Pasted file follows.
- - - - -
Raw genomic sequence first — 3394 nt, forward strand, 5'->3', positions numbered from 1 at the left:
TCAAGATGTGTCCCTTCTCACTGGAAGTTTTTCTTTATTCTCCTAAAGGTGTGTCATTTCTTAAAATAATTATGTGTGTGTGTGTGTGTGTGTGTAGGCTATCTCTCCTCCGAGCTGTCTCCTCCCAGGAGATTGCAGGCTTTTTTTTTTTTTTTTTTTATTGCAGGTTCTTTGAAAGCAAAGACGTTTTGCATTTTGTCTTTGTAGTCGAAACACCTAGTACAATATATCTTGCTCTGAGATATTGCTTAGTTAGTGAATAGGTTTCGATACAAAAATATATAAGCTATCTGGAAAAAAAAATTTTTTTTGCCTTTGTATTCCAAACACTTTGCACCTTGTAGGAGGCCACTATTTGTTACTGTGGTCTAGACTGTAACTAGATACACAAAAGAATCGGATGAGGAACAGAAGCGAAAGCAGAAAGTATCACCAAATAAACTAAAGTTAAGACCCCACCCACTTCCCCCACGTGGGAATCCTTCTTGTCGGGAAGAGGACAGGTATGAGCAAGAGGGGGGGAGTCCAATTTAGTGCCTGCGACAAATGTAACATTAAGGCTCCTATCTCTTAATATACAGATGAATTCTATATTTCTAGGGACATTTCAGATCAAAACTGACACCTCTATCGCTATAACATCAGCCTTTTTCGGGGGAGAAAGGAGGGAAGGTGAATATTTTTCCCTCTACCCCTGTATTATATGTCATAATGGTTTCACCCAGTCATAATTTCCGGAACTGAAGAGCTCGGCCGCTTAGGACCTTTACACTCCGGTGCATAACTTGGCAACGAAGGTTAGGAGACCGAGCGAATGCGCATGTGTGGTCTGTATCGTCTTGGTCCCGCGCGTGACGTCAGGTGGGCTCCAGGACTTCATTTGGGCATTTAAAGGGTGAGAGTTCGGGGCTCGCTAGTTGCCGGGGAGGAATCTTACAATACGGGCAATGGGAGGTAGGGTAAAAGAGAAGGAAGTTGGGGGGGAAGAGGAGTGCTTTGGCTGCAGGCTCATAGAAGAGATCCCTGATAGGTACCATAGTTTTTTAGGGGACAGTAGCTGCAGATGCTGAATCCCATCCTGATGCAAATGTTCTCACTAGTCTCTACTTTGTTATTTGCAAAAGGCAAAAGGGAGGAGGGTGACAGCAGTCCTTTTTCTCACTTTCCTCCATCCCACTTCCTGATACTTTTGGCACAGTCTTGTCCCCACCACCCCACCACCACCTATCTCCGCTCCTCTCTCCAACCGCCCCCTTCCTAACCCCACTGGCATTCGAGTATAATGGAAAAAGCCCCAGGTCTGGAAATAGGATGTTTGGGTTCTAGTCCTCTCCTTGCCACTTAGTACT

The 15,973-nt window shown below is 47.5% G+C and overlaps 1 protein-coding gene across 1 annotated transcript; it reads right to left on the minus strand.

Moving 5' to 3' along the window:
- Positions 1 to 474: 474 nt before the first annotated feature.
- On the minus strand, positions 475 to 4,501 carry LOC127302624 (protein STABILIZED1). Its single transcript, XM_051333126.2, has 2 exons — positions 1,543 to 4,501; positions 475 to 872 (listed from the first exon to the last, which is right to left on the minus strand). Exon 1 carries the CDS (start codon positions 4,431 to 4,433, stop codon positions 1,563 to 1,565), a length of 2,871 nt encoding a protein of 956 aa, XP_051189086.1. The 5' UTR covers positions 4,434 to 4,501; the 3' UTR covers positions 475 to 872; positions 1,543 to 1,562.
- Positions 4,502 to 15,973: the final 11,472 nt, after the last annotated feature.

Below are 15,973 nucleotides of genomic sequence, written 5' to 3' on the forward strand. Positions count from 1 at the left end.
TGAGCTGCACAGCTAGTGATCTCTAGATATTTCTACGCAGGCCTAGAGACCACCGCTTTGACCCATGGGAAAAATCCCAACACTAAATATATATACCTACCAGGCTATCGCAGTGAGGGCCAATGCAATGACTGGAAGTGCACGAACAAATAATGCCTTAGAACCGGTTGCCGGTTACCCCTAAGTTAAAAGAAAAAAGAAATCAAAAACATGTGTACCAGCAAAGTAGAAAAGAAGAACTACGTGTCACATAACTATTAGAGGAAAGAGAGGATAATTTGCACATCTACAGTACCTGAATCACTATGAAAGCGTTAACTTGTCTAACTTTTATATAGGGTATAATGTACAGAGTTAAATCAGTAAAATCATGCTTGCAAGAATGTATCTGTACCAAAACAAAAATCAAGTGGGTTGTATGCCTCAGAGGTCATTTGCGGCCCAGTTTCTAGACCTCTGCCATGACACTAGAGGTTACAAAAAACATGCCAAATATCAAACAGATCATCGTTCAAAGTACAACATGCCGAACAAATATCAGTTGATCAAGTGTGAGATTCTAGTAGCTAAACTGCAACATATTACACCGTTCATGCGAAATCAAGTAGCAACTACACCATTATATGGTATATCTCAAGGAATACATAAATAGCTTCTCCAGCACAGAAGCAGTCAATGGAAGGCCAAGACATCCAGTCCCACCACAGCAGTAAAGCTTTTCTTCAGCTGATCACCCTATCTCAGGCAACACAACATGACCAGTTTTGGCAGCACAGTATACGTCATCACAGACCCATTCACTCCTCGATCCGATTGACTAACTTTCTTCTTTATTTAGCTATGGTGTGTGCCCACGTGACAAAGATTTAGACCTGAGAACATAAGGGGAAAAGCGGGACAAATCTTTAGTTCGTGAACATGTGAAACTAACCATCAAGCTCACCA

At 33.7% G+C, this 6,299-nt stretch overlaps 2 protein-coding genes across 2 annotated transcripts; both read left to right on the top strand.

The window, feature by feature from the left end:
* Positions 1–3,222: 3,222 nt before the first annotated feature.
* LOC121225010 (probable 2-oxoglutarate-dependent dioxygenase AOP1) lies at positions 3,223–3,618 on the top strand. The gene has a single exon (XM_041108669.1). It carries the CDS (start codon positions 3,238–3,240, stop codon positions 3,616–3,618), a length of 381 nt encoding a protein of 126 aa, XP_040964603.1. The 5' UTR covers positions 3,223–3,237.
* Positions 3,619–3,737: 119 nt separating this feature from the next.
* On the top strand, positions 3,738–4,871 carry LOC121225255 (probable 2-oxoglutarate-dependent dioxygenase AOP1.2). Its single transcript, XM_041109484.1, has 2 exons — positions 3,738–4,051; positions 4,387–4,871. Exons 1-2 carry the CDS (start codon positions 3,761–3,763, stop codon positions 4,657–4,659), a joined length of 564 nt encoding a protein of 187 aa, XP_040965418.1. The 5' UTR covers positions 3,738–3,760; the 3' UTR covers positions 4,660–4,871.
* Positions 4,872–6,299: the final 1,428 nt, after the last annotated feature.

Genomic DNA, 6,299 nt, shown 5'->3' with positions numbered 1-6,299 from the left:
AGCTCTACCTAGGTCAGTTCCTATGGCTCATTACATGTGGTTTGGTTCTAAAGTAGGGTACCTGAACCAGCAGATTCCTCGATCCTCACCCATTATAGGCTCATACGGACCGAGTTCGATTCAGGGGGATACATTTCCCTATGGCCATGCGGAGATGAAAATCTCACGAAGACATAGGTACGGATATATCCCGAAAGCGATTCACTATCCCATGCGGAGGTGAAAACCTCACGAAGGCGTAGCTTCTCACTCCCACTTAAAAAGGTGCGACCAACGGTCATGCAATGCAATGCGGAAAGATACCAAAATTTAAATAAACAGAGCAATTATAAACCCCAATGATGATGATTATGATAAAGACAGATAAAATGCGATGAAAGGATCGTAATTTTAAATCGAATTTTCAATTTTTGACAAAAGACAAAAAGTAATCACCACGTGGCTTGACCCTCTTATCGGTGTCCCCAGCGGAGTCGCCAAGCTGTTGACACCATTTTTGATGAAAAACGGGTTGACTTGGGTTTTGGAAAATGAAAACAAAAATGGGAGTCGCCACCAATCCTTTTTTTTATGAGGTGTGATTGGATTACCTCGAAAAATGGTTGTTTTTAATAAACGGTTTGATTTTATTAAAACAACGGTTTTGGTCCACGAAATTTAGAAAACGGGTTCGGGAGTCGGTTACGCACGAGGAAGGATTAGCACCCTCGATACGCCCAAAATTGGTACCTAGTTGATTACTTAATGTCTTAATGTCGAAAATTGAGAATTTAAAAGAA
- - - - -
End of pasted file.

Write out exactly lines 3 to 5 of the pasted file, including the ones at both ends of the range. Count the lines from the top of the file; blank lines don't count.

The 15,973-nt window shown below is 47.5% G+C and overlaps 1 protein-coding gene across 1 annotated transcript; it reads right to left on the minus strand.

Moving 5' to 3' along the window:
- Positions 1 to 474: 474 nt before the first annotated feature.